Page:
Facebook has acquired an Israeli startup, the social networking company announced today, and in an unusual move, most of the employees will remain in Tel Aviv. Onavo, founded three years ago, is in the business of what the Next Web calls "mobile data optimization." Basically, its data compression software can cut data consumption on smartphones by as much as 80%, the New York Times reports. That could help Mark Zuckerberg's Internet.org initiative, which aims to get free or cheap mobile Internet access to everyone.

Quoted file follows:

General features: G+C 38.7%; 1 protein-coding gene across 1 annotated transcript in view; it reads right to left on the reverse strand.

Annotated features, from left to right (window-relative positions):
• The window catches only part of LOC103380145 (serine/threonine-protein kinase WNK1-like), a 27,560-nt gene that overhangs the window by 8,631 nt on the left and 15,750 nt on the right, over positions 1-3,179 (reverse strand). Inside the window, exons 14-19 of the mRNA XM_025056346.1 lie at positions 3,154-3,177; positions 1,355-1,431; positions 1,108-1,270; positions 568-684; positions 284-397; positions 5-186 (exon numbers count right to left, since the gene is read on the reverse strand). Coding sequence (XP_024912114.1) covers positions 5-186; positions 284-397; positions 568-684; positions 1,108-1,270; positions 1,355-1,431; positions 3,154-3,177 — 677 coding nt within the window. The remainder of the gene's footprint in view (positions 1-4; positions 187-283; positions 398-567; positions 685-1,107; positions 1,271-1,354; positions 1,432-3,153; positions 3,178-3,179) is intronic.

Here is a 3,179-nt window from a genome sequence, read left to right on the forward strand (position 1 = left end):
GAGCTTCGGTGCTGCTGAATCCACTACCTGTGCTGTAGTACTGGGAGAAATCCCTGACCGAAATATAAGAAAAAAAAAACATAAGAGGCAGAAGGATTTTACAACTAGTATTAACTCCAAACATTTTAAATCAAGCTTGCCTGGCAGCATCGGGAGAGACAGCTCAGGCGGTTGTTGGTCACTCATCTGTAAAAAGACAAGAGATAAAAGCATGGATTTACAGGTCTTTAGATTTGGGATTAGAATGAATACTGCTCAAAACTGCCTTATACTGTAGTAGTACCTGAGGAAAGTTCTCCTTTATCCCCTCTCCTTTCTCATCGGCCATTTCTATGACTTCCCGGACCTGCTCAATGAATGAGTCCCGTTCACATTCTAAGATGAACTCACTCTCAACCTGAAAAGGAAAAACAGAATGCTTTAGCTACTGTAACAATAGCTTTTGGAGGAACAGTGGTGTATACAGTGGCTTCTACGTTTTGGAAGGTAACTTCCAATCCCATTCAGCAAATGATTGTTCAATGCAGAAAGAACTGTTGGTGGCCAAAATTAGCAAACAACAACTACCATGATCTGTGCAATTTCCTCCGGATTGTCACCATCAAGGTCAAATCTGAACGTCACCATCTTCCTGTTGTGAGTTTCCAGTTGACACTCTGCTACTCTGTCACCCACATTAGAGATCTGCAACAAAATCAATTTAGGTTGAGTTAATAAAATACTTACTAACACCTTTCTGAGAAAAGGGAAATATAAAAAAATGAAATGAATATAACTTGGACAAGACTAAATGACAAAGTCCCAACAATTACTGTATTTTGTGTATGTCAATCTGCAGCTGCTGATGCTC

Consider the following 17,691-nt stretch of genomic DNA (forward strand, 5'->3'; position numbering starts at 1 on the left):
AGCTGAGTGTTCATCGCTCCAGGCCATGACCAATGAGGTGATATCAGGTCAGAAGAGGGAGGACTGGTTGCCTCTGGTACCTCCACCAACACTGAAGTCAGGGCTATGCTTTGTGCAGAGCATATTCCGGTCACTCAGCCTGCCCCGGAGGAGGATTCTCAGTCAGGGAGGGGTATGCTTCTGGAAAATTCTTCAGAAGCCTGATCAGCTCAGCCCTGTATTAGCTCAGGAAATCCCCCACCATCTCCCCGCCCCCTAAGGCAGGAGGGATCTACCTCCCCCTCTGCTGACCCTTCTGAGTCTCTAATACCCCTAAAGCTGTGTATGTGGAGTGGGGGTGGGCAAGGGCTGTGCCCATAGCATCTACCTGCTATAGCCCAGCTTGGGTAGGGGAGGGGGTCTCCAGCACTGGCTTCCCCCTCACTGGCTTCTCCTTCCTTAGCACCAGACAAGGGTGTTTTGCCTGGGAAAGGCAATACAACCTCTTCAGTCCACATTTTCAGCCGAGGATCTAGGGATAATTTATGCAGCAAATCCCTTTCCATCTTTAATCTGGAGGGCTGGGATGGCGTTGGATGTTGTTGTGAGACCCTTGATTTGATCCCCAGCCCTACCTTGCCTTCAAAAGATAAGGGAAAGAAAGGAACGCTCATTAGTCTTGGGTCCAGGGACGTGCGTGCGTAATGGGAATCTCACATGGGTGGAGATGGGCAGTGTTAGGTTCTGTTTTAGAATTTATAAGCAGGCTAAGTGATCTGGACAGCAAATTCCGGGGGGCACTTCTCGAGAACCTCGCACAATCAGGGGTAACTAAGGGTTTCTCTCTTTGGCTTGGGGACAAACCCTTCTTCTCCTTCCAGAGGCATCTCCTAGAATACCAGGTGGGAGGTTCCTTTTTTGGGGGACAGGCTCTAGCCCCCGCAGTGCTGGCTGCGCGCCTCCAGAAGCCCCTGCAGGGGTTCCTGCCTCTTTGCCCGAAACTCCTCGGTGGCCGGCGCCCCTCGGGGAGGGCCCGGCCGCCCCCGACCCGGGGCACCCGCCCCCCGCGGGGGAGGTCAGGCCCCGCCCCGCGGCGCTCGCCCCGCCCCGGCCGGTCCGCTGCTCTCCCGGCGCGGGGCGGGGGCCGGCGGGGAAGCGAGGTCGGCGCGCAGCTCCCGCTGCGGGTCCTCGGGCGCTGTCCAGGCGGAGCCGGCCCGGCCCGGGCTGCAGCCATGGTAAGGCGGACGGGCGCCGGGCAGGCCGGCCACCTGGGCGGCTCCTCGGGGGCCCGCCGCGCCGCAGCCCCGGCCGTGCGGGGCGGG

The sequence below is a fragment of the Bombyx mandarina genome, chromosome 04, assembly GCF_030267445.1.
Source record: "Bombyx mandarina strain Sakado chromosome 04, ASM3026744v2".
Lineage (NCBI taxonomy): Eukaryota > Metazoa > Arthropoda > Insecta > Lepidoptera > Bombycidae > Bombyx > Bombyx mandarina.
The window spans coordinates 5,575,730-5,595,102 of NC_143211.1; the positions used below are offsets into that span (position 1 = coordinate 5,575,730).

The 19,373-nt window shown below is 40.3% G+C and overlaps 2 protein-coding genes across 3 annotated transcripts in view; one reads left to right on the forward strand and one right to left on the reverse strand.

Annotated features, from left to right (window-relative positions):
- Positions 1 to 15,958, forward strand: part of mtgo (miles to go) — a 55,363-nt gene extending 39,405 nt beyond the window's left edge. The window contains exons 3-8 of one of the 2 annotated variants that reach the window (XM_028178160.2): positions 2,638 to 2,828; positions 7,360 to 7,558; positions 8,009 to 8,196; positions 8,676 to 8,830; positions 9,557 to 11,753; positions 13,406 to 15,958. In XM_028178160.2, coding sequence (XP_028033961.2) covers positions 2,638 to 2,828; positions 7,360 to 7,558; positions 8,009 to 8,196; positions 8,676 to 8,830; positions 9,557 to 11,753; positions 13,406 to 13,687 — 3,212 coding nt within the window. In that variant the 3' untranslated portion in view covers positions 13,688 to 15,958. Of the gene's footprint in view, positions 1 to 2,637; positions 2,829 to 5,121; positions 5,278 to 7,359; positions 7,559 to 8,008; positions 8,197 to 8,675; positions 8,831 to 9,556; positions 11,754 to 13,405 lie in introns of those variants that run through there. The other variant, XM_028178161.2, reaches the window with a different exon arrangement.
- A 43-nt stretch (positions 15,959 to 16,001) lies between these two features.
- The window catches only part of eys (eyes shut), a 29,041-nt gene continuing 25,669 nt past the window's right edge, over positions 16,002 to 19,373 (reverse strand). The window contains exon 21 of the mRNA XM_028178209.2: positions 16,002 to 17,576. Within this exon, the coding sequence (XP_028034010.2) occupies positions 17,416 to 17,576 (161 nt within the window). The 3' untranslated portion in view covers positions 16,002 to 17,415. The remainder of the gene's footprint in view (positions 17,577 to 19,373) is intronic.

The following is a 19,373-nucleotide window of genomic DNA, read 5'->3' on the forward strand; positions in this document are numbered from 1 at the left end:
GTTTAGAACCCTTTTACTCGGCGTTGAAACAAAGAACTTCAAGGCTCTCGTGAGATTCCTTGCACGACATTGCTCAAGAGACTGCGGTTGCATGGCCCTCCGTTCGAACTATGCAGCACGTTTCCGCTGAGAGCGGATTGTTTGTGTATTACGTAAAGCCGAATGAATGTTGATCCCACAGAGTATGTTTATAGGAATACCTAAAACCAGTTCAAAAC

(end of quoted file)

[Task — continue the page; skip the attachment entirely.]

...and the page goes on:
"We expect Onavo’s data compression technology to play a central role in our mission to connect more people to the Internet, and their analytic tools will help us provide better, more efficient mobile products," a Facebook spokesperson says. Typically, after Facebook acquires a company, workers are relocated to the Menlo Park headquarters. But a deal was made to keep most of Onavo's roughly 40 employees in Israel, and the co-founder and CEO says Onavo will basically be a standalone company, similar to the way Facebook runs Instagram. No word on price, but Fast Company figures Facebook paid $150 million or more. (Read more Facebook stories.)